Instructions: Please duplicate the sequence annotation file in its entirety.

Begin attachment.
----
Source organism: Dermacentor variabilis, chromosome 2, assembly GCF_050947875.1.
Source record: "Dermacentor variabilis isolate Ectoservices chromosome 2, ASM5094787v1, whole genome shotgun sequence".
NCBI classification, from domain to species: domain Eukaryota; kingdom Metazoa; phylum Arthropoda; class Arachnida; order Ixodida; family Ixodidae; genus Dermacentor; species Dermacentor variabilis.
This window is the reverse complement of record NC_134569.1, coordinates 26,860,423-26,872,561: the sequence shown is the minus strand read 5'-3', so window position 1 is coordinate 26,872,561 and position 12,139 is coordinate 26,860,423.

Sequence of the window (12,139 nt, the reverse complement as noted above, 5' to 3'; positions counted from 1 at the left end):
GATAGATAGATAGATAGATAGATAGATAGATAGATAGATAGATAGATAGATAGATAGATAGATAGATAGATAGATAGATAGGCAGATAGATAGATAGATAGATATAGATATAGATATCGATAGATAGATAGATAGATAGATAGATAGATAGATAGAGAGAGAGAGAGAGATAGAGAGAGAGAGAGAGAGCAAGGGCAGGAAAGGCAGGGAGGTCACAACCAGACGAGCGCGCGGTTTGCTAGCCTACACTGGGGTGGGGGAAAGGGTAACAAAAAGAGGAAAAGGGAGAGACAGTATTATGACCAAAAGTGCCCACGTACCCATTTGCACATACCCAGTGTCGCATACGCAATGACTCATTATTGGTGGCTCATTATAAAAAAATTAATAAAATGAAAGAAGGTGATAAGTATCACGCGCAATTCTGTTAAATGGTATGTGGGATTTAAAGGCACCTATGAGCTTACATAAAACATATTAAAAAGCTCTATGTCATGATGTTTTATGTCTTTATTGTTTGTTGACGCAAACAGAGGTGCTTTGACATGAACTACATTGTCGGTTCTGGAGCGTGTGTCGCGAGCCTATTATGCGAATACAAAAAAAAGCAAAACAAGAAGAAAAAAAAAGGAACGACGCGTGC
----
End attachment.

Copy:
Source organism: Dermacentor variabilis, chromosome 2, assembly GCF_050947875.1.
Source record: "Dermacentor variabilis isolate Ectoservices chromosome 2, ASM5094787v1, whole genome shotgun sequence".
NCBI classification, from domain to species: domain Eukaryota; kingdom Metazoa; phylum Arthropoda; class Arachnida; order Ixodida; family Ixodidae; genus Dermacentor; species Dermacentor variabilis.
This window is the reverse complement of record NC_134569.1, coordinates 26,860,423-26,872,561: the sequence shown is the minus strand read 5'-3', so window position 1 is coordinate 26,872,561 and position 12,139 is coordinate 26,860,423.

Sequence of the window (12,139 nt, the reverse complement as noted above, 5' to 3'; positions counted from 1 at the left end):
GATAGATAGATAGATAGATAGATAGATAGATAGATAGATAGATAGATAGATAGATAGATAGATAGATAGATAGATAGATAGGCAGATAGATAGATAGATAGATATAGATATAGATATCGATAGATAGATAGATAGATAGATAGATAGATAGATAGAGAGAGAGAGAGAGATAGAGAGAGAGAGAGAGAGCAAGGGCAGGAAAGGCAGGGAGGTCACAACCAGACGAGCGCGCGGTTTGCTAGCCTACACTGGGGTGGGGGAAAGGGTAACAAAAAGAGGAAAAGGGAGAGACAGTATTATGACCAAAAGTGCCCACGTACCCATTTGCACATACCCAGTGTCGCATACGCAATGACTCATTATTGGTGGCTCATTATAAAAAAATTAATAAAATGAAAGAAGGTGATAAGTATCACGCGCAATTCTGTTAAATGGTATGTGGGATTTAAAGGCACCTATGAGCTTACATAAAACATATTAAAAAGCTCTATGTCATGATGTTTTATGTCTTTATTGTTTGTTGACGCAAACAGAGGTGCTTTGACATGAACTACATTGTCGGTTCTGGAGCGTGTGTCGCGAGCCTATTATGCGAATACAAAAAAAAGCAAAACAAGAAGAAAAAAAAAGGAACGACGCGTGC